It was announced on Wednesday, February 13th, that Clay Aiken would be returning to the North Carolina Theatre for a week of performances in the Broadway Musical, The Drowsy Chaperone.
Although I am a huge fan of Broadway shows, I did not know much about this musical. I wanted to know more about what to expect to see on the stage.
The music and lyrics of The Drowsy Chaperone were written by Lisa Lambert and Greg Morrison. The show opened on Broadway on May 1, 2006 and promptly won the Tony Award for the Best Book and The Best Music. The show also had major productions in Los Angeles, New York, London, Japan, and Toronto. The show also had two North American Tours.
The audience is greeted by the narrator, Man in Chair, sitting on a darkened stage. He is a fan of vintage musicals who seems to be suffering from free-floating depression, and he quickly decides to cheer things up by playing a record of the original cast recording of a (fictional) Broadway musical entitled “The Drowsy Chaperone”.
No sooner has the needle touched the record than we, together with the narrator, are transported to a 1928 Broadway theater and into “The Drowsy Chaperone”, a play-within-a-play crammed full of every cliché, gag and gimmick from the golden age of musicals.
At about the halfway mark of the performance:
…the Man in Chair attempts to play the record of the Second Act of the show. However he mistakenly begins playing a song (“Message From a Nightingale”) from a different musical entirely, causing the setting of the play to temporarily shift to an oriental palace, and all of the actors to assume new roles. Man in Chair hurriedly corrects his mistake and The Drowsy Chaperone resumes.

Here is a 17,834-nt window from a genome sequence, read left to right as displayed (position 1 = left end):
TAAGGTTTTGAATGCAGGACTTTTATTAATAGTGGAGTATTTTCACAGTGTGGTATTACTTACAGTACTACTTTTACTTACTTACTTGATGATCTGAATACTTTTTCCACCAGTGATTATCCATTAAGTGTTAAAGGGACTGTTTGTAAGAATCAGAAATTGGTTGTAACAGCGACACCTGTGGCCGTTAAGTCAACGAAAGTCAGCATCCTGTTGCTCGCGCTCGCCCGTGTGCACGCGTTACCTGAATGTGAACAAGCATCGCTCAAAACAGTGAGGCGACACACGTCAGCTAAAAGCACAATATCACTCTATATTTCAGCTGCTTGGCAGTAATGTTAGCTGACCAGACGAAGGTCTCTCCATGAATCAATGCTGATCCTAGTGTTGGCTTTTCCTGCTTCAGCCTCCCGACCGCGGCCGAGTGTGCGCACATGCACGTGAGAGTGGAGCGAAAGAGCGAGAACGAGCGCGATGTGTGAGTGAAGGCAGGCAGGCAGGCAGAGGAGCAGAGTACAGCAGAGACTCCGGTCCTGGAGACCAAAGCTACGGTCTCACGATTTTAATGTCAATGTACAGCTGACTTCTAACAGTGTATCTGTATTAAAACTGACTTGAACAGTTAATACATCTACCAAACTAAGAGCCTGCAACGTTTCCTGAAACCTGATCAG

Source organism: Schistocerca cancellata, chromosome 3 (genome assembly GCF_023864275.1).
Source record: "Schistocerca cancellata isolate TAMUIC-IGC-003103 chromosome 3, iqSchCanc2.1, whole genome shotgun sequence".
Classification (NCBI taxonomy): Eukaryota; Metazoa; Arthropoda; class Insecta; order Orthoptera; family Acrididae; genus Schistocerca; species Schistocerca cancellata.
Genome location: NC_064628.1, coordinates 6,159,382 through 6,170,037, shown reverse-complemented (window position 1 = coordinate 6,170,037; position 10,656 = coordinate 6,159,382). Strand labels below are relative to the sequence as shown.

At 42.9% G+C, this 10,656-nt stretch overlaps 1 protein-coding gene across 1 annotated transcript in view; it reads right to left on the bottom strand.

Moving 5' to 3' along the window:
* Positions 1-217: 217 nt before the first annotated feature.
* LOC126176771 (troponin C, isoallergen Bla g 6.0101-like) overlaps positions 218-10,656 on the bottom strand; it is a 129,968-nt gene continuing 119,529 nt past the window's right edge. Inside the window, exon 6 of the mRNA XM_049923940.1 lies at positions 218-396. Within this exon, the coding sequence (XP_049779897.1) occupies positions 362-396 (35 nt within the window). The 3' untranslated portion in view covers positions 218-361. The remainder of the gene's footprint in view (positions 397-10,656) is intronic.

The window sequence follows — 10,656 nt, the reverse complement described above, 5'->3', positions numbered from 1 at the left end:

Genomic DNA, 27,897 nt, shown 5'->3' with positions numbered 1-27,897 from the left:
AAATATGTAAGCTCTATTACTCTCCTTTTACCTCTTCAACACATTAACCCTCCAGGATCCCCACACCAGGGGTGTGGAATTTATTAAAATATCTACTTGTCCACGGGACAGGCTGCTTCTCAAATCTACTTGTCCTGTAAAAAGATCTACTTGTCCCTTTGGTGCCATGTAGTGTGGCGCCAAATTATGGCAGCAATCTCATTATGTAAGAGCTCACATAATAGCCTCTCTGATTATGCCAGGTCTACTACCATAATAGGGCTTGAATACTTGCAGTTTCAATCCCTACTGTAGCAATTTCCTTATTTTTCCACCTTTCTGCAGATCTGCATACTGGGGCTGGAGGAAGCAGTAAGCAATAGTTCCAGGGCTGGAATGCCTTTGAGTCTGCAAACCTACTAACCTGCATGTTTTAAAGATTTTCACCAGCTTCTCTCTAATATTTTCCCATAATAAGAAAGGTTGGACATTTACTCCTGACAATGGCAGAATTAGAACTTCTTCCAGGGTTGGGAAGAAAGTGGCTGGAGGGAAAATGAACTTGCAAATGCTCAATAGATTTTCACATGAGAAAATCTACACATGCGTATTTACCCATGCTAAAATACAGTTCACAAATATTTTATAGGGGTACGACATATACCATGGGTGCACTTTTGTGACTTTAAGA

Finally, at the end:
The show is abruptly cut short by a power failure in Man in Chair’s apartment. As the Superintendent arrives to attend to the breakers, the Man explains his love for the show as an antidote to “the dreary horrors of the real world.” The entire cast joins him onstage for the grand finale.
THE DROWSY CHAPERONE pays tribute to the Jazz-age shows of the 1920’s and the power those shows held to transport us into a dazzling fantasy and to lift our spirits in times of sadness.
Clay is playing the role of The Man in the Chair, a Broadway fanatic who is agoraphobic and a loner. He listens to the recording, hoping that it will cure his profound sadness. The Man in the Chair provides a running commentary throughout the show.
At the end of the musical, the Man in the Chair is disappointed that the show is over. He begins to sing and is finally joined by the rest of the cast who cheer him and a sing with him.
I am excited to see Clay in this challenging role. It will be interesting to see the character he creates as he plays the part.
Have you seen this play?
Will you be able to see Clay in this role?